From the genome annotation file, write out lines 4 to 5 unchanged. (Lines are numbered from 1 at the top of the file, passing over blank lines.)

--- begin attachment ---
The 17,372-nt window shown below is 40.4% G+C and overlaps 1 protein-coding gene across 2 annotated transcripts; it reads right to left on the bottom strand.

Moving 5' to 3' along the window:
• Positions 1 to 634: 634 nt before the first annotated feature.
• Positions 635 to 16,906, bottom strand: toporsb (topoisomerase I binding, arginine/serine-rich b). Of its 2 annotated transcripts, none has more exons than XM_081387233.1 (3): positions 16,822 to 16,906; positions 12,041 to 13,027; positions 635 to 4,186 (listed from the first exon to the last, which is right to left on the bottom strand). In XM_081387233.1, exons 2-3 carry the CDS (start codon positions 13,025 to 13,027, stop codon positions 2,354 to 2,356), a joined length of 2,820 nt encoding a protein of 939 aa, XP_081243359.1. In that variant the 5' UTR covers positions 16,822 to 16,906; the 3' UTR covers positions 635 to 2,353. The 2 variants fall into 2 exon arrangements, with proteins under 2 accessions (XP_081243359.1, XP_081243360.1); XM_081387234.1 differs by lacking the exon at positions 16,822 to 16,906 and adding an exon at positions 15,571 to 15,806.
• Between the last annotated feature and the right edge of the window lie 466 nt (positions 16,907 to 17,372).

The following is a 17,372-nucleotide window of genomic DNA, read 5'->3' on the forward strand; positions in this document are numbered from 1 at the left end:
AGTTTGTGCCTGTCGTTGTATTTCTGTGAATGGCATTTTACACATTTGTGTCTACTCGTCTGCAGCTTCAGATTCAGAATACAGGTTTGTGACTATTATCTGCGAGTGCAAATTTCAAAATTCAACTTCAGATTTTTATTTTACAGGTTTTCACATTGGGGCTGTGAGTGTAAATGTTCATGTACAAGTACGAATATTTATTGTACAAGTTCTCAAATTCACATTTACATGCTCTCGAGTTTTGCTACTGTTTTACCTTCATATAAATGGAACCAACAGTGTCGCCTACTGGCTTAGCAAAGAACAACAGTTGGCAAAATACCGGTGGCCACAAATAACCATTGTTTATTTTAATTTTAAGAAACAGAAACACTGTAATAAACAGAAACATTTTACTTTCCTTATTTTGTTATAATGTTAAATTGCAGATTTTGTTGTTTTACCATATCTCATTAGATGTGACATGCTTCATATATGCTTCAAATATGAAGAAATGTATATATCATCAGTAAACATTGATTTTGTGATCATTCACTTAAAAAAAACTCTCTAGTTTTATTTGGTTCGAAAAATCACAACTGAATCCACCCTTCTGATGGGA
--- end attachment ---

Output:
• Positions 635 to 16,906, bottom strand: toporsb (topoisomerase I binding, arginine/serine-rich b). Of its 2 annotated transcripts, none has more exons than XM_081387233.1 (3): positions 16,822 to 16,906; positions 12,041 to 13,027; positions 635 to 4,186 (listed from the first exon to the last, which is right to left on the bottom strand). In XM_081387233.1, exons 2-3 carry the CDS (start codon positions 13,025 to 13,027, stop codon positions 2,354 to 2,356), a joined length of 2,820 nt encoding a protein of 939 aa, XP_081243359.1. In that variant the 5' UTR covers positions 16,822 to 16,906; the 3' UTR covers positions 635 to 2,353. The 2 variants fall into 2 exon arrangements, with proteins under 2 accessions (XP_081243359.1, XP_081243360.1); XM_081387234.1 differs by lacking the exon at positions 16,822 to 16,906 and adding an exon at positions 15,571 to 15,806.
• Between the last annotated feature and the right edge of the window lie 466 nt (positions 16,907 to 17,372).